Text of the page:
Many cities have capitol buildings or city halls at city center. In stark contrast, Black Rock City (BRC) has the Man. But, what makes it all work? Where is the administrative “center”? How is BRC linked to the default world?
From a position outside the geographic center of BRC, the Burning Man administration is what makes all the hidden essentials happen every year. After all, someone has to think about things like finances, laws, rules, regulations, management, etc., etc. Burning Man administration has several components – the San Francisco Office, First Camp, Box Office, Accounting, Ticket Process, Government Relations, and Legal.
San Francisco Office
In 2004, the Burning Man headquarters (BMHQ) in San Francisco reached maximum capacity. Fortunately, the tenants in the space below vacated, allowing BMHQ to double its space without moving! The newly acquired space means more office space and more community space for things like Spark Clubs and the 2004 garage sale. As an added bonus, we gained more wall space to hang art.
In August every year, Burning Man staff transplants operations to Nevada. Activities continue in Gerlach, at the Gate, and all over Black Rock City. First Camp serves as the nerve center for event-site operations. Home to the senior event organizers, First Camp earned its name because traditionally it was the first camp to be built in Black Rock City. In keeping with the 2004 theme, last year First Camp was called Event Horizon. More shaded areas were added in 2004 to serve as meeting areas. Light decorations were added, and a new office trailer helped staff members to conduct business both within Black Rock City and with the default world.
No longer does the Box Office staff have to unload all of its equipment from storage containers only to have to install the equipment in a temporary wooden building, and then reload it back into storage containers at the end of the event. In 2004, the Box Office crew converted two storage containers into Box Office buildings complete with walk-up windows, doors and electrical outlets. In addition to saving time unpacking and packing, the structures are more dust proof than previous Box Office buildings. The Box Office crew loves playa dust just as much as any Burner, but this year dust was a concern because the Box Office ran its operations on-playa for the first time with a computerized ticketing system.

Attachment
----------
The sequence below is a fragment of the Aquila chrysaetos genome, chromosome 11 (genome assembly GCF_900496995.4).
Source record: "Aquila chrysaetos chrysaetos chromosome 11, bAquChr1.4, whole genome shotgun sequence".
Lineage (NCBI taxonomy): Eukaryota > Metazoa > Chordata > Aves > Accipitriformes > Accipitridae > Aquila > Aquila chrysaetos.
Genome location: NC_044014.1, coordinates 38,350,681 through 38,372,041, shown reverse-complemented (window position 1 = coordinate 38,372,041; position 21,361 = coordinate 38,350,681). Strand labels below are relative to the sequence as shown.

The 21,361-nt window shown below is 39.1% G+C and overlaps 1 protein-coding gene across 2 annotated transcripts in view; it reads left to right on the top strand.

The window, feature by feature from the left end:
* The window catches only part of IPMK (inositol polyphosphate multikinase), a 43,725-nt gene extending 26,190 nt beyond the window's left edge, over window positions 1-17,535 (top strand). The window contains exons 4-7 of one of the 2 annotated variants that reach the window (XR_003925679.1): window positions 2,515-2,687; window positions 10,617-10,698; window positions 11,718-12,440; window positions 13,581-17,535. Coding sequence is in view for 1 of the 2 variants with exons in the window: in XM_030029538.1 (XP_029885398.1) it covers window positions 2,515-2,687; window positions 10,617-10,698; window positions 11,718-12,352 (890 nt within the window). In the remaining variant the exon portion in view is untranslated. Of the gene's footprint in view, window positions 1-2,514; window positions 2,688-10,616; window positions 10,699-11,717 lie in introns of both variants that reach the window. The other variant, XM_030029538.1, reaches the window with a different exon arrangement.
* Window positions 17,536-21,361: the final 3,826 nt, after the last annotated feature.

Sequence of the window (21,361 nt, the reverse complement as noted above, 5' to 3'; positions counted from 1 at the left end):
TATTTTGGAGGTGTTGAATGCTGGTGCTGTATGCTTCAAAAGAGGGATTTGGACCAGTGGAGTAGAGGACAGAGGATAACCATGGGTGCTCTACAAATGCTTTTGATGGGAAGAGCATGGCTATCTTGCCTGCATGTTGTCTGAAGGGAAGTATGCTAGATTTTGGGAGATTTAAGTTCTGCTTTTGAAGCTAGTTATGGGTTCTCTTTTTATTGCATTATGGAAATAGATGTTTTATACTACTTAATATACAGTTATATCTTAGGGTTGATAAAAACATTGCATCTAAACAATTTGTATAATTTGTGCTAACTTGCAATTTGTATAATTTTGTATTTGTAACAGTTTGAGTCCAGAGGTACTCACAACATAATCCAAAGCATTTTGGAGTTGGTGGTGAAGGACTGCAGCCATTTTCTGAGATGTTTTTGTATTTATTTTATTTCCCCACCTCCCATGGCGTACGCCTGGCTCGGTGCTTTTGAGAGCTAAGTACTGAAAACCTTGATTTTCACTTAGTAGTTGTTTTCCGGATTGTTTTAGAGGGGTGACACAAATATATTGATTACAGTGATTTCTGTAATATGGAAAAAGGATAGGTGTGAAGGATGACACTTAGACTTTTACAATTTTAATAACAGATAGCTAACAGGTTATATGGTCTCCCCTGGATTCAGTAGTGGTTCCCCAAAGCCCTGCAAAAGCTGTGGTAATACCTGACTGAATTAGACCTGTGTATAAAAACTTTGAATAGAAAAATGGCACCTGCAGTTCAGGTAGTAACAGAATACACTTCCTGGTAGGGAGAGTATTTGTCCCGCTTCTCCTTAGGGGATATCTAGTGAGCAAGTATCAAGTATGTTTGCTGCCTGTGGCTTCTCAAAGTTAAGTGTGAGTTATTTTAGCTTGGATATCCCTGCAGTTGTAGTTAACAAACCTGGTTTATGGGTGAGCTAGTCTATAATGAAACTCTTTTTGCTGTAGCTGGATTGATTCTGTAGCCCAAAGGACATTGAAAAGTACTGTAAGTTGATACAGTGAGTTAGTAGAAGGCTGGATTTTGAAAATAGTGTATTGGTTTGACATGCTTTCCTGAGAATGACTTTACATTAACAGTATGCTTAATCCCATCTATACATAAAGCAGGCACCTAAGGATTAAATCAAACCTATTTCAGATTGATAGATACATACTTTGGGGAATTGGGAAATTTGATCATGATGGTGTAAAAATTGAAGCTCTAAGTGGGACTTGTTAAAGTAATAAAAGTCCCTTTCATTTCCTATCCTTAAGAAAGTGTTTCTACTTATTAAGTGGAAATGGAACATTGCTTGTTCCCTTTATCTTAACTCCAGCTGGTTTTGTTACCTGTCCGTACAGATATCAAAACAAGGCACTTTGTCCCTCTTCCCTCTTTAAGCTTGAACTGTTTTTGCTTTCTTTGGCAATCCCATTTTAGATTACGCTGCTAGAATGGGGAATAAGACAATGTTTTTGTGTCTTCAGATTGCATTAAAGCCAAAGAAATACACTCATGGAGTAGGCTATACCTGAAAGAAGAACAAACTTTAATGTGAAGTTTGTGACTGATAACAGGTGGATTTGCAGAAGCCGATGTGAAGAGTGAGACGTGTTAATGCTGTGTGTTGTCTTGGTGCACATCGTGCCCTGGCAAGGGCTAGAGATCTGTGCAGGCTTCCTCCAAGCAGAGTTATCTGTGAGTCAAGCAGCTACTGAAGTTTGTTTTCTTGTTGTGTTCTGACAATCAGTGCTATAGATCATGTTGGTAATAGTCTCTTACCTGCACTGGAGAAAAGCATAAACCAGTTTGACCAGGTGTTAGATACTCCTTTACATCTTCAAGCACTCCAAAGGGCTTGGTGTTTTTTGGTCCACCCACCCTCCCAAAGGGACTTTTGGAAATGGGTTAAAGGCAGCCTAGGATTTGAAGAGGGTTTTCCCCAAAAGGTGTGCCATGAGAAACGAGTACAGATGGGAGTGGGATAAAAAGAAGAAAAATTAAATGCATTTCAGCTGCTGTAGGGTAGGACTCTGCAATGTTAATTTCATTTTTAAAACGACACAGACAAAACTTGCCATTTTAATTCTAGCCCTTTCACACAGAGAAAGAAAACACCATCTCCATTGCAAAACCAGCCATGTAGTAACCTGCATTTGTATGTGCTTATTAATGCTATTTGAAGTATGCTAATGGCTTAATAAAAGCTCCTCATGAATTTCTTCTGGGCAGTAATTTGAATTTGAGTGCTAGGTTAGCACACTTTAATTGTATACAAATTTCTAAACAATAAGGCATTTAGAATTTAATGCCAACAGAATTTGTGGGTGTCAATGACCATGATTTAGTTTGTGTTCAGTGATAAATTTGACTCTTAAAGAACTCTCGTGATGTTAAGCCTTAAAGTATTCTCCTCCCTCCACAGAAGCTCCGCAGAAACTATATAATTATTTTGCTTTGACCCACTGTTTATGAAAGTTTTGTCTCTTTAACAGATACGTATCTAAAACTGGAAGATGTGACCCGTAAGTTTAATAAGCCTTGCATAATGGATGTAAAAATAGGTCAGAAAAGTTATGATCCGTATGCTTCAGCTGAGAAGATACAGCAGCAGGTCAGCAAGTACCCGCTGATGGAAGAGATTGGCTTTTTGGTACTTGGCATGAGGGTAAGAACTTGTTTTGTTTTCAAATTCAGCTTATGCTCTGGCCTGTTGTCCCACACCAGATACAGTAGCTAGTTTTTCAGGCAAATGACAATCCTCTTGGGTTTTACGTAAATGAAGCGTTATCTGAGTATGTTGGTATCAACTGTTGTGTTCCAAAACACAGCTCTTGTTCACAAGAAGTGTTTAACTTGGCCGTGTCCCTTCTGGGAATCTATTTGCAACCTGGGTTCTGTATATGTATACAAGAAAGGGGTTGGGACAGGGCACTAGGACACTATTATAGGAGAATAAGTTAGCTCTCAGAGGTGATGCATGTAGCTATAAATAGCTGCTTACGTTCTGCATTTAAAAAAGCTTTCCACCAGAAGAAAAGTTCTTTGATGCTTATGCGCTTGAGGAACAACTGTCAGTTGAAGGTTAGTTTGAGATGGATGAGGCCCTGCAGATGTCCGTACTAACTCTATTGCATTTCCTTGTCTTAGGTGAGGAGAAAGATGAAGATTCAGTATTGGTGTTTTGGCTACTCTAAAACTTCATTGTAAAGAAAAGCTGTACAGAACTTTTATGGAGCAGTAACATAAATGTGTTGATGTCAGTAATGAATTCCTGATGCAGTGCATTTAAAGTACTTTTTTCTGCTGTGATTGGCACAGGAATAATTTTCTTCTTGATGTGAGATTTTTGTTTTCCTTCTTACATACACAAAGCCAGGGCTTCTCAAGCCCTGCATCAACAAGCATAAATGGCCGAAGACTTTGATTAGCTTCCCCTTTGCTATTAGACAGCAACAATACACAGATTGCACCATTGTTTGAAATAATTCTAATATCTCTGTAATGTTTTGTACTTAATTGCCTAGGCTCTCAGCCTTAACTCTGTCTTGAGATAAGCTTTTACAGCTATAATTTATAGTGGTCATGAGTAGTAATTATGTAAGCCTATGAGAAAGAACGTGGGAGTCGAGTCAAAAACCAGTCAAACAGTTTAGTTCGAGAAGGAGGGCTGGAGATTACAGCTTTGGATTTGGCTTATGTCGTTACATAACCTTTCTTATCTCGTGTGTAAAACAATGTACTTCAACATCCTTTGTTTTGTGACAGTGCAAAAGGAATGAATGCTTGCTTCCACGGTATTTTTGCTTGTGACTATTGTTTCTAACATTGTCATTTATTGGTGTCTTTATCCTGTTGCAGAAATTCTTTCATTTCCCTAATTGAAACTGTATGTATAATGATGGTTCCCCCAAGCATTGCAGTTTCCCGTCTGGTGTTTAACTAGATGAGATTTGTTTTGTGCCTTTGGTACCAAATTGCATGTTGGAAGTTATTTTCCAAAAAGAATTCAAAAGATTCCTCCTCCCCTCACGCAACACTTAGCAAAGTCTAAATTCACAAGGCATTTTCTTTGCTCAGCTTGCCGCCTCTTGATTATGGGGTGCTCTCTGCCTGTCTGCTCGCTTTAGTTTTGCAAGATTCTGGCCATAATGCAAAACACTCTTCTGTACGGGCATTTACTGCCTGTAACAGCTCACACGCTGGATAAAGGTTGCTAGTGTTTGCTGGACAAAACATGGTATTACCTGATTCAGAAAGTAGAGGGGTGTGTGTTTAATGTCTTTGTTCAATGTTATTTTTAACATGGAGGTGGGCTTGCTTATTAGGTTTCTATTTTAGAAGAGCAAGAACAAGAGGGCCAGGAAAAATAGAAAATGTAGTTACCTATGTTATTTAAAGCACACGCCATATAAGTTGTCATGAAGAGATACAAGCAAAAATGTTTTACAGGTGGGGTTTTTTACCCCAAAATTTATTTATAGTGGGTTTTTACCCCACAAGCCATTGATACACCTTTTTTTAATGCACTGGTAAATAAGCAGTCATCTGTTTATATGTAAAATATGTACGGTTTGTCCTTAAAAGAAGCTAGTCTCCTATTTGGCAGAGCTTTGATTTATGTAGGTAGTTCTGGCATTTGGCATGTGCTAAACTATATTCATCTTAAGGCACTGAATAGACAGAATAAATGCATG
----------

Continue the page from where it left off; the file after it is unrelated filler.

The Accounting Office crossed a major milestone in 2004 by switching to a single payroll cycle. Hence, payroll has become a more efficient process for the entire organization. Also, the rollout of the new payroll cycle dovetailed nicely with the reclassification of many independent contractors, whose roles had changed over the years, and had become more like employees.
Getting tickets to more than 35,000 people across the globe is no small task. As much as the ticket staff love receiving decorated envelopes in the mail, the amount of snail mail ticket requests finally became too overwhelming to process in a reasonable amount of time. Alas, in 2004 the ticket staff decided to sell the majority of tickets online. The ticket team took every precaution to ensure smooth handling of online sales, but unfortunately technical problems marred the process, anyway. The problems have been rectified, and the process for the future should be much smoother than that in our inaugural year for the new system.
Fostering good government relations, from the local to the national level, has become a professional focus for several Burning Man staff members. Officially dubbed XRT – short for External Relations Team, these folks ensure compliance with all government requirements so that participants can enjoy Black Rock City to the full extent. Another milestone in government relations was when Washoe County approved Burning Man’s cleanup work on Black Rock Station.
Burning Man’s Legal team spearheaded a number of projects in 2004. One major project was drafting an agreement that would link Burning Man with the numerous Regional Representatives across the world. The contract establishes the framework for spreading ethos of Burning Man by local groups, while protecting the Burning Man trademarks and copyrights from misuse or misappropriation. Another ongoing project is policing E-Bay for trafficking of goods containing the Burning Man name and images.